Wired.com notes that Afghanistan is the only internationally recognized conflict zone in which the United States drone program operates. The U.S. has maintained that its drone operations outside the theater of war in Afghanistan are legal on the ground of a 2001 act of the US Congress that is not recognized internationally.
Shamsi stated: "To date, there has been an abysmal lack of transparency and no accountability for the U.S. government’s ever-expanding targeted killing program."
The are also concerns about the fact that the United States is not the only country with actual or potential capability to deploy drones. There are concerns that the US escalation of drone war may spark an "drone arms race." The Huffington Post notes that use of drones is projected to expand around world with China and Iran already known to have the capability to deploy drones.
Emmerson said in a statement released by his office in London: "The exponential rise in the use of drone technology in a variety of military and non-military contexts represents a real challenge to the framework of established international law. It is therefore imperative that appropriate legal and operational structures are urgently put in place to regulate its use in a manner that complies with the requirements of international law, including international human rights law, international humanitarian law (or the law of war as it used to be called), and international refugee law."
He stressed that countries using drones have "an international law obligation to establish effective independent and impartial investigations into any drone attack in which it is plausibly alleged that civilian casualties were sustained."
Officially, the US continues to reject claims of widespread civilians casualties in drone strikes operated by the CIA. The Huffington Post observes the US government's drone program has remained secretive. According to ABC News, John Brennan, US anti-terrorism official who has been nominated as the next director of the Central Intelligence Agency, was the first to openly acknowledge US drone program. He defended the legality of the program and said it was designed to prevent further terror attacks on the US.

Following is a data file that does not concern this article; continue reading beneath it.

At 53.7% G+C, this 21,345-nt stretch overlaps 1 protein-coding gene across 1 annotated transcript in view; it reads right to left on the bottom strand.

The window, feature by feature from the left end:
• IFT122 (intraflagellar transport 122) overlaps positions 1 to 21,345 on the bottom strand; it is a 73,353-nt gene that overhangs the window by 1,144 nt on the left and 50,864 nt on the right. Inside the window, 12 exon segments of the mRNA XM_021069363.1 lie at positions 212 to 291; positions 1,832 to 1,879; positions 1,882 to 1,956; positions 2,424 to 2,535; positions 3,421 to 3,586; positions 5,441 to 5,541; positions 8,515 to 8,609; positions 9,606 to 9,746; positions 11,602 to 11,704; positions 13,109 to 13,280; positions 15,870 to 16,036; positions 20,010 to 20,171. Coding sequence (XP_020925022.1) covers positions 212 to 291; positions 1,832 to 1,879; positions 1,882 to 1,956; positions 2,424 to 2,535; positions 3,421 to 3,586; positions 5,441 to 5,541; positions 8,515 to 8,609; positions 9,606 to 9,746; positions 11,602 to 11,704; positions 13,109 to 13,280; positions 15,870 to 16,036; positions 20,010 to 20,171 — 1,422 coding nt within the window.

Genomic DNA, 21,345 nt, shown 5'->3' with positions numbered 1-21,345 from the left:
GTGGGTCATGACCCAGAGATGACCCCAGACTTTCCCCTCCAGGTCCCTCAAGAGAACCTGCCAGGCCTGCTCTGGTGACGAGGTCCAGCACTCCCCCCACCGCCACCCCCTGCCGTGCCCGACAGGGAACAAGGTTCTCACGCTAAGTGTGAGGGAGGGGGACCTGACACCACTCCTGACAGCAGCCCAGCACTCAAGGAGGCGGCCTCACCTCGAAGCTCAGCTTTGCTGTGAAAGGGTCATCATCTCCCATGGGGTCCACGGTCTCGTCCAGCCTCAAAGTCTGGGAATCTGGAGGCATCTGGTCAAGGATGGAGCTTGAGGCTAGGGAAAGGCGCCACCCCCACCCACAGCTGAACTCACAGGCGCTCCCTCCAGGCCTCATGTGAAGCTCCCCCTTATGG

The ACLU, in the light of its campaign, has welcomed the UN investigation and asked the US to participate. Shamsi said: "We welcome this investigation in the hopes that global pressure will bring the U.S. back into line with international law requirements that strictly limit the use of lethal force."
Wired.com notes, however, that there are no indications of the extent to which the US government will cooperate with Emmerson in the investigation.
On Thursday, the American Security Project released a report assessing the effectiveness of the drone program. According to The Huffington Post, the report suggested that focus on the tactical success of the program did not take relevant strategic issues into consideration.
There has been a widening and intensification of the drone program under Obama. According to ABC News, the Long War Journal reports there were 35 strikes in Pakistan in 2008, during President George W. Bush's last year in office. That number increased to 117 in 2010, decreased to 64 in 2011 and 46 in 2012.